Turkey’s transformation didn’t occur overnight. Indeed, even after the ban was passed, a battle that had begun nearly twenty years ago – between industry and activists – continued apace. “The tobacco industry thought, OK, we have 18 months to reverse this,” says Dağli. “They said the shopping malls will go bankrupt, the restaurants will lose money, things like that. But we, the community of nongovernmental organizations, had collected all the evidence” – from France, Ireland and Italy –“saying that this would not happen. And we fed that information to government officials and the public. We sort of vaccinated them against the industry’s arguments.”
Yet, it wasn’t only the industry Dağli and colleagues were up against. “We were fighting the media, too”, she adds, citing newspapers’ reliance on revenue from tobacco advertising as the main reason for their opposition to the 1996 law. “In a way, we were actually promoting tobacco when we held a press conference because the newspapers would call the tobacco companies and say ‘Hey these health guys are organizing a meeting, do you want to buy an ad on the same page?’ And the next day there would be a few lines about us next to a giant Marlboro man.”
It was the arrival of that ad icon and his Camel counterpart in the mid-1980s that helped Turkey’s tobacco consumption rates to climb sharply, says Nazmi Bilir, professor of public health at Haceteppe University in Ankara. Over the next two decades, he says, “tobacco use in Turkey nearly doubled”, with cigarette sales going from roughly 98 billion Turkish Lira (US$ 55 billion) to more than 178 billion Turkish Lira (US$ 100 billion) in 2000. That trend was borne out in the health data: Of the five million patients hospitalized in Turkey in 2000, 20% had a smoking-induced disease, and those diseases – primarily cardiovascular conditions – accounted for more than half of all hospital deaths.
“According to our estimation, about US$ 20 billion a year is spent on diagnosing and treating health problems caused by tobacco use”, says Bilir, who adds that smokers themselves spend another US$ 20 billion a year on cigarette purchases. Indeed, as the WHO’s Global Adult Tobacco Survey (GATS) revealed in 2010, smokers in Turkey spent on average 86.7 Turkish Lira on cigarettes every month, or approximately 12.7% of the country’s “lowest monthly salary.”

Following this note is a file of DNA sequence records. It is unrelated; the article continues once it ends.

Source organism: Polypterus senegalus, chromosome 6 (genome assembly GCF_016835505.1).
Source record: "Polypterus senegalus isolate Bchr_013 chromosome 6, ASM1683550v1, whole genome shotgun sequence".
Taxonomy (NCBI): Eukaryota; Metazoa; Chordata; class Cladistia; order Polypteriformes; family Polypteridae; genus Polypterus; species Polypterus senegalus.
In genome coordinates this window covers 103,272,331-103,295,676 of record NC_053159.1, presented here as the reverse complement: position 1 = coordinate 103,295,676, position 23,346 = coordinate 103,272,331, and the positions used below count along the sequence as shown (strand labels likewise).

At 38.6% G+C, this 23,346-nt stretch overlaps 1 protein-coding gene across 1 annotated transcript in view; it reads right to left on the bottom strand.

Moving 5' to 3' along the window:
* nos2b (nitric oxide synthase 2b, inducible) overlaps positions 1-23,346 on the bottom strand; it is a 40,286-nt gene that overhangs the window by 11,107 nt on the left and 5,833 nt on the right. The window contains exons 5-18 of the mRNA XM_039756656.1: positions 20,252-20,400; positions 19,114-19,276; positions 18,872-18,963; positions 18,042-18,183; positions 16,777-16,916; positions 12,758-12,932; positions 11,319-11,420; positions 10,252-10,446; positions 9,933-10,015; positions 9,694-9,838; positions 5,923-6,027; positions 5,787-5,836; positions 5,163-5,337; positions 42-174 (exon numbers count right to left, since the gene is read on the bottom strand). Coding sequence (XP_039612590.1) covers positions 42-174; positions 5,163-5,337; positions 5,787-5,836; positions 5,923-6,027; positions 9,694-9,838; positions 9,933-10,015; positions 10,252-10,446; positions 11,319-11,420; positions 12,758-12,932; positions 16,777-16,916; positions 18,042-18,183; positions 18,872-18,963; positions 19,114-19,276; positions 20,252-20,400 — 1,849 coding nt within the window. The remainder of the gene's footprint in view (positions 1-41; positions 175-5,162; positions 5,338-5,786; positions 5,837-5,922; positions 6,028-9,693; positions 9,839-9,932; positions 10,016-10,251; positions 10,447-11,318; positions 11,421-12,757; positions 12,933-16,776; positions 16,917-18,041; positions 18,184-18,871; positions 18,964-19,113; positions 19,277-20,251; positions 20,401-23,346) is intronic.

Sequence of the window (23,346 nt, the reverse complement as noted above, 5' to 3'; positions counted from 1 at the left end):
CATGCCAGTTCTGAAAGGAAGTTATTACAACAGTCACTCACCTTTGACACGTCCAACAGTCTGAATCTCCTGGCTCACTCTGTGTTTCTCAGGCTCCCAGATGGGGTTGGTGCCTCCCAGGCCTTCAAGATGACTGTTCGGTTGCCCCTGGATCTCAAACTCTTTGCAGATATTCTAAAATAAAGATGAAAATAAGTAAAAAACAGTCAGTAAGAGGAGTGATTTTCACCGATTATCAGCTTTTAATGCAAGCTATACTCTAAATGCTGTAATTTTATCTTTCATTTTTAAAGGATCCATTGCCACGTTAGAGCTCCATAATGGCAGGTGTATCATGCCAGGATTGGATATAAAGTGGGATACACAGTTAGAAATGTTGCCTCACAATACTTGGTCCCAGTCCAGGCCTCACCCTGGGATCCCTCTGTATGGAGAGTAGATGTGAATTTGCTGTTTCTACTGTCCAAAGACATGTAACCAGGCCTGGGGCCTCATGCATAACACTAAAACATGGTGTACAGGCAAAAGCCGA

Already, though, the new law seems to have curbed costs. A recent study by Bilir and colleagues of emergency department admissions in Ankara revealed a sharp drop in acute health problems caused by tobacco use. When compared to data from before the smoking ban went into effect, he says, “we found a 10-12% decrease in these conditions.”
To what does Bilir attribute Turkey’s improbable turnaround? “To me it is the political commitment of the government,” he says. “It’s a very powerful government, and the prime minister and the health minister and the head of the health commission in the parliament – these are very committed persons.” Still, he says, nothing would have been possible without a strong civil society movement. “We worked very closely with the government and the parliament and provided them the scientific data.”
Echoing that theme, Tezer Kutluk, president of the Turkish Association for Cancer Research and Control, credited the prime minister’s critical role in deciding a battle for the air Turkey breathes – a David-and-Goliath contest between a patchwork alliance of small but determined NGOs and tobacco giants with a firm grip on the Turkish market. “We were lucky he supported the law,” says Kutluk. “But now the NGOs are more powerful than we were in the past. And we will never stop fighting. There won’t be any chance for tobacco companies in the future. Not in Turkey.”
Tobacco control in Turkey has been a multi-agency effort, with several key organizations involved. It is this approach which has helped bring about change in Turkey.
Douglas Bettcher, the director of the Tobacco Free Initiative at WHO, said: “Turkey has become a model of political commitment and willingness to avert the tobacco epidemic and protect its citizens from the drug. Making Turkey tobacco-free has been a road of successes, as well as challenges.”